In February of this year the Australian trio the Dirty Three released their 7th album, 'She Has No Strings Apollo'. At the end of that month the band set off to tour Australia, the USA and Europe. After nearly three months of playing, the band finally made it on the 12th May, to London.

Every second of it was going to be an experience. For me the experience starts right outside the Shepherd's Bush Empire. Thick rain makes all of us not only 'Dirty' but also soaked wet fans run straight towards the venue's wide door. I wait outside under its roof for a while waiting for Pennyblackmusic photographer, Matt Williams, to arrive.

An Indian bloke, also standing under the roof, greets me with a honest smile and then starts walking towards me whispering "Marijuana...". He stops and asks me if I "smoke". I disappoint him saying "No" and to be polite ask him the same question. "Yeah" he replies, performing the same carefree smile. Then I'm forced to take about 10 flyers from fans standing around and distributing them. As I stand there, rain water still dripping off my hair, with a drug dealer on my right and bunch of kids with flyers on my left, Warren Ellis, the Dirty Three's violinist, walks out of the venue and gives me blaming look as if I was responsible for all this.

Fortunately, Matt arrives just after that and we go inside the venue.

Cat Power's Chan Marshall is just on the stage. Even looking from the back of the auditorium, we notice she is somehow struggling to play her guitar and to sing at the same time . When she finishes her song, she lights a cigarette and talks to the audience. Unfortunately we can't understand what she is saying, but the slightly drunken sound of her voice answers all possible forthcoming questions.

When she finishes her set and staggers backstage we are told that the Dirty Three will be on the next in 20 minutes. The majority of the fans take that as a command to refuel their drinks, elbowing each other as they fight their way, shouting their orders, to the bar.

The stage seems very calm with its red lighting and has smoke drifting in slow motion above it.

Warren Ellis, Mike Turner and Jim White walk up on the stage, followed by Matt, the Bad Seeds bassist, to loud applause just after 9:20. Warren greets us with equal excitement wondering how long it has been since the Dirty Three last played London.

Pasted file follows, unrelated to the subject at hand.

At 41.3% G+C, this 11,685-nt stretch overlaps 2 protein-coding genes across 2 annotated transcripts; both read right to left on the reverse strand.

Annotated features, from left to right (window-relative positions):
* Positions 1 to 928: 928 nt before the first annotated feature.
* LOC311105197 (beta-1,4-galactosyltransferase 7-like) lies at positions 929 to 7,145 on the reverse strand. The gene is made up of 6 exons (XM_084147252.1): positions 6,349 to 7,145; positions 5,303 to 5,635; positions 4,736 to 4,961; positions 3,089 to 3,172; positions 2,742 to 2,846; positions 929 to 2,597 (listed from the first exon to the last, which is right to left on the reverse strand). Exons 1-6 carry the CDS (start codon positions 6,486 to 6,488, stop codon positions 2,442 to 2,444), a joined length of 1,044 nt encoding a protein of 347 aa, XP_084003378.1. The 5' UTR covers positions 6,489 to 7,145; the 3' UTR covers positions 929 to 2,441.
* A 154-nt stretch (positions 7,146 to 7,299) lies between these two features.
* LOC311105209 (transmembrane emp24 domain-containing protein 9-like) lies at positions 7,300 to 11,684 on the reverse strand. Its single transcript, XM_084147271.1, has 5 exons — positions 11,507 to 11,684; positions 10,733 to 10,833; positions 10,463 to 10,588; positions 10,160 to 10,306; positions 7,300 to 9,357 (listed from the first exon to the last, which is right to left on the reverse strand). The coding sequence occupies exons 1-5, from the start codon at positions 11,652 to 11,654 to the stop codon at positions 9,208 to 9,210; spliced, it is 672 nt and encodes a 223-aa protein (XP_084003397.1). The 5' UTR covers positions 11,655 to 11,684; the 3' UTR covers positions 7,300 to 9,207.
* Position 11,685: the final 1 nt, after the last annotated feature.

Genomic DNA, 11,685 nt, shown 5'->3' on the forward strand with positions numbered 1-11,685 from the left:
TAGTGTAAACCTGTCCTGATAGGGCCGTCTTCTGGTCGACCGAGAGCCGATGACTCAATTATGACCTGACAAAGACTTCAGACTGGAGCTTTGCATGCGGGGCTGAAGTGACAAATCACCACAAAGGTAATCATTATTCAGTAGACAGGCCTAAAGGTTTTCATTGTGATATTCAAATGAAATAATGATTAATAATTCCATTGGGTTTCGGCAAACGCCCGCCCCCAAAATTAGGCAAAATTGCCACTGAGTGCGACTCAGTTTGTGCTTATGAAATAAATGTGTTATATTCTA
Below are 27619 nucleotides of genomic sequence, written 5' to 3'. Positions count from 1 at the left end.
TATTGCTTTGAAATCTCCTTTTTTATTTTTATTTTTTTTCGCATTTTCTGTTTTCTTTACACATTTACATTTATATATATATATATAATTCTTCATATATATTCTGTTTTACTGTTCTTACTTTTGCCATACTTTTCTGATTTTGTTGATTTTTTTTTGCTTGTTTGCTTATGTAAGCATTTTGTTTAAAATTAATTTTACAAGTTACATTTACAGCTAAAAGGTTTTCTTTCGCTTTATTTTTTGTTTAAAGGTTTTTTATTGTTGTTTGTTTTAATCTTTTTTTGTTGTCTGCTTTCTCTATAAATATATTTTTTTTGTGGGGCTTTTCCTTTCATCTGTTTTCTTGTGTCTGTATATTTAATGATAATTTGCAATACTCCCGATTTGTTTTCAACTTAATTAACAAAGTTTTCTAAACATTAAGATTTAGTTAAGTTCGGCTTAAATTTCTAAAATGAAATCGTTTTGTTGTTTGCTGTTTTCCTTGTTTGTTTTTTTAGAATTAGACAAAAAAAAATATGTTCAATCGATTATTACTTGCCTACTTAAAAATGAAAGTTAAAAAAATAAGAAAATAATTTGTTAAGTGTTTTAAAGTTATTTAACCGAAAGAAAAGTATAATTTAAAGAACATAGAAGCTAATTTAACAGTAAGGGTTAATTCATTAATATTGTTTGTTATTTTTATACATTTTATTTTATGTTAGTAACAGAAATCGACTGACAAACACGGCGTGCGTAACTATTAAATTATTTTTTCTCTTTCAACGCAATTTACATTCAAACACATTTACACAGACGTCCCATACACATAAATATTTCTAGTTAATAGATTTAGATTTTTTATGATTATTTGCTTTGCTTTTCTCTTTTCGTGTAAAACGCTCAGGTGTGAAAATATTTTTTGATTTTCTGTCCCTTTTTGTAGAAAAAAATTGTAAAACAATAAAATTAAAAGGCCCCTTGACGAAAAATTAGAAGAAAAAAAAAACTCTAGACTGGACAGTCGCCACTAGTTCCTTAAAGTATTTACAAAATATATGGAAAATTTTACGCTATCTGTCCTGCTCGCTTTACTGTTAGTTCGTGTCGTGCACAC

Their first composition, 'Alice Wanding', comes from the new album. The audience goes quiet. Warren, holding firmly onto his violin, steps around the big stage of the Shepherd's Bush as if he is testing its size.

The next song, '1000 miles', a song from their 'Horse Stories' album, is welcomed with great enthusiasm. Mike, who stands on the right side of the stage, slowly moves to the slow rhythm of the song and strums his guitar as if it is an essential part of him.

Warren begins to dance, but also lets out a great big spit, unfortunately for Matt Williams, who is standing directly in front of the stage with his camera. Noticing that Matt has been 'hit', he apologises with a friendly and shy smile.

In between songs I run quickly upstairs to the first level of the venue for better view. The stage looks tiny from there and the band seem half their size, while their music seems to build in its power with each second of the concert.

Just before the band play another song, Warren serves us with brief explanation of its meaning. "The next song" he says standing by the microphone facing the audience "is about the light at the end of every dark tunnel, but it's very feeble and weak." The audience greet that with laughter and then absorb every moment of the song which is called 'Everything's Fucked'. The song is very slow and dark in its spirit ,but is very beautiful as well.

One of my favourite Dirty Three songs, 'No Stranger Then That', comes towards the end of the set. It's slow and considerate tune at the beginning makes you really concentrate and follow it. Then the song grow ups, almost magnetising you to the stage. Warren, holding on to his violin and driving the tune, dances around again, lifting his legs up and down. Jim is beating his drums lifeless and Mike fills up the background with his guitar.

The end of the song literally raises one's blood pressure and then the music goes quiet announcing its end. The fans overwhelmed by the beauty of the song thank the band with storming applause.

Such a successful set can't be closed that quickly and when the Dirty Three say good-bye to their audience, the nonstop applause and screaming of the fans forces the band to come back on the stage. They seem more then happy to return to their instruments, though, and treat us with one last song.

The show is now over full stop. The Dirty Three thank us for coming, returning the applause and disappear backstage with no way back. This year anyway.


The photographs that accompany this article were taken by Matthew Williams












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